# Can you receive a shock by touching only one probe ?

in this video at 4min 4sec https://youtu.be/CkGVMWK10qU?t=243 The guy receive a shock of a taser by touching a metal object that touches one probe, but why does the arc goes through his body ? I know that there must be an electric potential difference in order to have current flowing through the body, so where is the second potential ? At first I though it was the ground he touches with his feets but his contraption runs on a drill battery and it looks like it is on a wooden table. Any help ?

Even when there's no direct path for current to flow between two seemingly isolated conductors, there is always electrical capacitance between them, whether the isolation medium is the air, or the rubber of your shoes, there is always a capacitance there too.

Capacitors have the property that if you change the electrical potential (voltage) on one side of the capacitor very sharply, then the other side tends to make the same change in the same direction, evn though there's no direct connection between the two sides. The effect is exacerbated if the magnitude of the change is high. Both of those conditions are true for a taser! Large, rapid changes in potential.

Here's a picture in which you can see that there are loops around which current can flow through the human body, even though it seems as if no conductive paths exist. A few such sneaky paths are modelled here by C1, C2 and C3:

simulate this circuit – Schematic created using CircuitLab

The air gap between the 2nd taser probe and the table is a capacitor. The rubber gap between the foot and the floor is a capacitor, as is the air between the 2nd probe and the person's whole body. All these mediums are terrible electrical conductors, and yet current can and does flow via those paths due to their capacitance.

He still touches button with its contacts by the other hand. That button is residing in the low voltage circuit, which is connected to the ground. Circuit diagram is at 3:28 of the video.

And finally, arc is going to find the "shortest" way to get through to the ground; the resistance of the body is much less than resistance of the air, even if it looks like physical distance between contacts is much less than distance between his fingers of the right and left hand. So it is fairly logical that it diverted to him rather than continuing going through the air between the contacts.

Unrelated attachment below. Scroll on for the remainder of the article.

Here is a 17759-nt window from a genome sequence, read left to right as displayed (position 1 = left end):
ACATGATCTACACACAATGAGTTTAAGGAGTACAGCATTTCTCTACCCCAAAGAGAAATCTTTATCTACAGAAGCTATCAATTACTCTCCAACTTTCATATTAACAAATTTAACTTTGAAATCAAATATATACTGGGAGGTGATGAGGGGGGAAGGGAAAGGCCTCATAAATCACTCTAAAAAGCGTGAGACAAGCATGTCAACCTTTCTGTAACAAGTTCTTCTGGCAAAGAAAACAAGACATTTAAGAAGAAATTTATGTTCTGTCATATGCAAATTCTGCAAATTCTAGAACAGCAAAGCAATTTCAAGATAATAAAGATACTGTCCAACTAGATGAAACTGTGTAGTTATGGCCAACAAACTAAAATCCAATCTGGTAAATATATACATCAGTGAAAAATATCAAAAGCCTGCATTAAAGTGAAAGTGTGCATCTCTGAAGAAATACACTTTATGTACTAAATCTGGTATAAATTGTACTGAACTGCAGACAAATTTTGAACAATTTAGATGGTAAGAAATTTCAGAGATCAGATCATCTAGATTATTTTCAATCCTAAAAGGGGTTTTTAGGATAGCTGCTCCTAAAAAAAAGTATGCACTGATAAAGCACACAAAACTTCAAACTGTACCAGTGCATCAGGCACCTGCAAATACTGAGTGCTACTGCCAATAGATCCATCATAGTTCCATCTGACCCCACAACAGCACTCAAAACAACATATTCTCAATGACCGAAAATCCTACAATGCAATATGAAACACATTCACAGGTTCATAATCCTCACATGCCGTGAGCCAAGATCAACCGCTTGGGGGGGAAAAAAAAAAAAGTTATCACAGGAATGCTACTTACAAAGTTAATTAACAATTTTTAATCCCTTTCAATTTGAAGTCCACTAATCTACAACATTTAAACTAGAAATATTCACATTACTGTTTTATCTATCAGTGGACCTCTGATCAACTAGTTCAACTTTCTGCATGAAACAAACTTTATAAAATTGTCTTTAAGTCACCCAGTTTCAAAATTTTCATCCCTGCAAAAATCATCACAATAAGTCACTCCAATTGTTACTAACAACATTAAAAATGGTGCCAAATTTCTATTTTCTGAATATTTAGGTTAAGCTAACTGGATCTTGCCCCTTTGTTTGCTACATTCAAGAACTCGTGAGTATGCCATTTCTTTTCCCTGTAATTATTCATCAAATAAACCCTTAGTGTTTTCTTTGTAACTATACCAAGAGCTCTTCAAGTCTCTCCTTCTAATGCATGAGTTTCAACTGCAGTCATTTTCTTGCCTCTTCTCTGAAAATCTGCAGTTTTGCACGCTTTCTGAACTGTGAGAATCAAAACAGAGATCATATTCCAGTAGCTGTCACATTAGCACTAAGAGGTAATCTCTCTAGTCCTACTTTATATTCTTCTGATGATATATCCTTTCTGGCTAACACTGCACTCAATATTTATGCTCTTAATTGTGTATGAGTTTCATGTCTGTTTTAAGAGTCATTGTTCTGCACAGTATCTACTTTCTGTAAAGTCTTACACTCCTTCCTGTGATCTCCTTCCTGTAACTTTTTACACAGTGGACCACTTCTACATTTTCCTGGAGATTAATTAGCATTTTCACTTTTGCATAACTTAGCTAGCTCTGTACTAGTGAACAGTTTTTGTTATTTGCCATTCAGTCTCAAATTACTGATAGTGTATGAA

• I didn't think about that thank you ! So for exemple if he is used a wooden stick with a resitance higher than the resistance of the air between the 2 probes there is no way the arc jump across his body ? Dec 15, 2018 at 22:51
• Anything can be considered as wire. Air is also a kind of special "wire" which conducts current under specific circumstances. Wooden stick is also a "wire", and there's no guarantee current will not divert through it. The high voltage contacts must be isolated from the parts they should not relate to - like it is done in the car using rubber isolation materials and high voltages going to the car candles without any other exposure. Dec 15, 2018 at 23:05
• I don't think wood has higher resistance than air. Dec 15, 2018 at 23:42
• @Jasen you'd be wrong. Dry wood can have higher resistance than air, for both it depends a lot on the amount of moisture. Dec 15, 2018 at 23:51

Even if the guy keeps the other hand in his pocket, and stands on a thick dry insulating mat, there is capacitance between the bottoms of his feet and the underlying floor. Assume hundreds of picoFarads. That has to become charged.

• Does this capacity exsits only if the low voltage/ground of the circuit is somehow connect to/near/(also has a capacity with) the floor ? Because if it's really far from the floor how can a capacity exist if there is no closed loop ? Dec 16, 2018 at 12:40
• Electric fields are everywhere. Nature uses all possible paths in storing energy. The fields are stored energy. You may have TWO capacitors in series, because Nature exploits that, to store additional energy. Dec 18, 2018 at 4:09